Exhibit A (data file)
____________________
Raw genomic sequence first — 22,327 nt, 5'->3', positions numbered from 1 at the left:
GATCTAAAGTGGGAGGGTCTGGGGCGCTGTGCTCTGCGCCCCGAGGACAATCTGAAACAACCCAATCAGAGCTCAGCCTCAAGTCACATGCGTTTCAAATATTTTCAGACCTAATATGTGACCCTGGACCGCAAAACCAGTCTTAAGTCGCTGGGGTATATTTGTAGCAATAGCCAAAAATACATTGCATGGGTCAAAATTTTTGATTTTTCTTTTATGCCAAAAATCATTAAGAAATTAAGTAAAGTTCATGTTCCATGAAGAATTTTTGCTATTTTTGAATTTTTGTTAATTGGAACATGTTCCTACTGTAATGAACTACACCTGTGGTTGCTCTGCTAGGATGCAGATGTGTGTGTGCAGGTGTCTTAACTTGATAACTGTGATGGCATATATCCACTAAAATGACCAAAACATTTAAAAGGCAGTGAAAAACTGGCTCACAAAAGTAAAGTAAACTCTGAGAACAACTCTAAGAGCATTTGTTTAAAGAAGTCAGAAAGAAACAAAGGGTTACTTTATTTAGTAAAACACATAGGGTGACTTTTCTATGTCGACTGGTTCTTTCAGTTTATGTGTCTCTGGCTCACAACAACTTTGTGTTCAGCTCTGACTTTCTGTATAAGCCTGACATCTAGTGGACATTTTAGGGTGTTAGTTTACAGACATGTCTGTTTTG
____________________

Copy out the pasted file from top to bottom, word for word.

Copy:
Raw genomic sequence first — 22,327 nt, 5'->3', positions numbered from 1 at the left:
GATCTAAAGTGGGAGGGTCTGGGGCGCTGTGCTCTGCGCCCCGAGGACAATCTGAAACAACCCAATCAGAGCTCAGCCTCAAGTCACATGCGTTTCAAATATTTTCAGACCTAATATGTGACCCTGGACCGCAAAACCAGTCTTAAGTCGCTGGGGTATATTTGTAGCAATAGCCAAAAATACATTGCATGGGTCAAAATTTTTGATTTTTCTTTTATGCCAAAAATCATTAAGAAATTAAGTAAAGTTCATGTTCCATGAAGAATTTTTGCTATTTTTGAATTTTTGTTAATTGGAACATGTTCCTACTGTAATGAACTACACCTGTGGTTGCTCTGCTAGGATGCAGATGTGTGTGTGCAGGTGTCTTAACTTGATAACTGTGATGGCATATATCCACTAAAATGACCAAAACATTTAAAAGGCAGTGAAAAACTGGCTCACAAAAGTAAAGTAAACTCTGAGAACAACTCTAAGAGCATTTGTTTAAAGAAGTCAGAAAGAAACAAAGGGTTACTTTATTTAGTAAAACACATAGGGTGACTTTTCTATGTCGACTGGTTCTTTCAGTTTATGTGTCTCTGGCTCACAACAACTTTGTGTTCAGCTCTGACTTTCTGTATAAGCCTGACATCTAGTGGACATTTTAGGGTGTTAGTTTACAGACATGTCTGTTTTG